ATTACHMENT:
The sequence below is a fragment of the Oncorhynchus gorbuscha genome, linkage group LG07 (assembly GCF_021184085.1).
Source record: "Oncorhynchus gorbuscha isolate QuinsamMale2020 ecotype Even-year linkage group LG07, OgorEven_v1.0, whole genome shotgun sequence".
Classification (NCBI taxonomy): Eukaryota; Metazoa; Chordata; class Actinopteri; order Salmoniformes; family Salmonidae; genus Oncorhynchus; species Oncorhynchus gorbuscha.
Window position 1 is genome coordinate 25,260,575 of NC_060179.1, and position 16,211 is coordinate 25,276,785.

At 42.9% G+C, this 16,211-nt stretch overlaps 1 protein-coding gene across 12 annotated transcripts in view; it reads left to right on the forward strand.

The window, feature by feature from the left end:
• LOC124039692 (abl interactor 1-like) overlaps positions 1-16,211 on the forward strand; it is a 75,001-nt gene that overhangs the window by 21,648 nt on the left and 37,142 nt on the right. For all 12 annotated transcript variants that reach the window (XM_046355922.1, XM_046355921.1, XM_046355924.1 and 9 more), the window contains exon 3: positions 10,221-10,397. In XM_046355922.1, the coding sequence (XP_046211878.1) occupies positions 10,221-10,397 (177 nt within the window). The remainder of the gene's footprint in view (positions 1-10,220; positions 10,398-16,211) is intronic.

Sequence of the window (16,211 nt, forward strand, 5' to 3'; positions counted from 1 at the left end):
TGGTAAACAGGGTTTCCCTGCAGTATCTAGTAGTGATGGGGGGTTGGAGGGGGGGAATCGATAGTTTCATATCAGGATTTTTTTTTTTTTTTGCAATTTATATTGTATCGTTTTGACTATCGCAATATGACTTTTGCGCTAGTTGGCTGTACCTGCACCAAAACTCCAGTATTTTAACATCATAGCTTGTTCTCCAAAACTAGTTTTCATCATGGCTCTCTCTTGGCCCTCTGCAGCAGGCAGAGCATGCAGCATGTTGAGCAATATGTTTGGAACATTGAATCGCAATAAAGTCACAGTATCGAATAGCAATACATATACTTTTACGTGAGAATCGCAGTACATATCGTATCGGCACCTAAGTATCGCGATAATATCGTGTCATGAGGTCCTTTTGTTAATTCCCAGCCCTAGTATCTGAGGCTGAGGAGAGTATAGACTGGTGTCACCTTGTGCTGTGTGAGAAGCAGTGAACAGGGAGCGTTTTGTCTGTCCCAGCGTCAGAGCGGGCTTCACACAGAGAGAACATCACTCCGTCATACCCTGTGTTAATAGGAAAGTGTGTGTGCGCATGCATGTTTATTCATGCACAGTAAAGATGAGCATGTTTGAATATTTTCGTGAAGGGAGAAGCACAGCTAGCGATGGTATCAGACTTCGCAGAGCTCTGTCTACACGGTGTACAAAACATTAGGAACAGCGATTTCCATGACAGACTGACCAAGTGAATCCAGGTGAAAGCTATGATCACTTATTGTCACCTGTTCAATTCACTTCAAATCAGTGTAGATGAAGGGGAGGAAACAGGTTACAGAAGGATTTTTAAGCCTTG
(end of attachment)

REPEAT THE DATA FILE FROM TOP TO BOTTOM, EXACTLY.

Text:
The sequence below is a fragment of the Oncorhynchus gorbuscha genome, linkage group LG07 (assembly GCF_021184085.1).
Source record: "Oncorhynchus gorbuscha isolate QuinsamMale2020 ecotype Even-year linkage group LG07, OgorEven_v1.0, whole genome shotgun sequence".
Classification (NCBI taxonomy): Eukaryota; Metazoa; Chordata; class Actinopteri; order Salmoniformes; family Salmonidae; genus Oncorhynchus; species Oncorhynchus gorbuscha.
Window position 1 is genome coordinate 25,260,575 of NC_060179.1, and position 16,211 is coordinate 25,276,785.

At 42.9% G+C, this 16,211-nt stretch overlaps 1 protein-coding gene across 12 annotated transcripts in view; it reads left to right on the forward strand.

The window, feature by feature from the left end:
• LOC124039692 (abl interactor 1-like) overlaps positions 1-16,211 on the forward strand; it is a 75,001-nt gene that overhangs the window by 21,648 nt on the left and 37,142 nt on the right. For all 12 annotated transcript variants that reach the window (XM_046355922.1, XM_046355921.1, XM_046355924.1 and 9 more), the window contains exon 3: positions 10,221-10,397. In XM_046355922.1, the coding sequence (XP_046211878.1) occupies positions 10,221-10,397 (177 nt within the window). The remainder of the gene's footprint in view (positions 1-10,220; positions 10,398-16,211) is intronic.

Sequence of the window (16,211 nt, forward strand, 5' to 3'; positions counted from 1 at the left end):
TGGTAAACAGGGTTTCCCTGCAGTATCTAGTAGTGATGGGGGGTTGGAGGGGGGGAATCGATAGTTTCATATCAGGATTTTTTTTTTTTTTTGCAATTTATATTGTATCGTTTTGACTATCGCAATATGACTTTTGCGCTAGTTGGCTGTACCTGCACCAAAACTCCAGTATTTTAACATCATAGCTTGTTCTCCAAAACTAGTTTTCATCATGGCTCTCTCTTGGCCCTCTGCAGCAGGCAGAGCATGCAGCATGTTGAGCAATATGTTTGGAACATTGAATCGCAATAAAGTCACAGTATCGAATAGCAATACATATACTTTTACGTGAGAATCGCAGTACATATCGTATCGGCACCTAAGTATCGCGATAATATCGTGTCATGAGGTCCTTTTGTTAATTCCCAGCCCTAGTATCTGAGGCTGAGGAGAGTATAGACTGGTGTCACCTTGTGCTGTGTGAGAAGCAGTGAACAGGGAGCGTTTTGTCTGTCCCAGCGTCAGAGCGGGCTTCACACAGAGAGAACATCACTCCGTCATACCCTGTGTTAATAGGAAAGTGTGTGTGCGCATGCATGTTTATTCATGCACAGTAAAGATGAGCATGTTTGAATATTTTCGTGAAGGGAGAAGCACAGCTAGCGATGGTATCAGACTTCGCAGAGCTCTGTCTACACGGTGTACAAAACATTAGGAACAGCGATTTCCATGACAGACTGACCAAGTGAATCCAGGTGAAAGCTATGATCACTTATTGTCACCTGTTCAATTCACTTCAAATCAGTGTAGATGAAGGGGAGGAAACAGGTTACAGAAGGATTTTTAAGCCTTG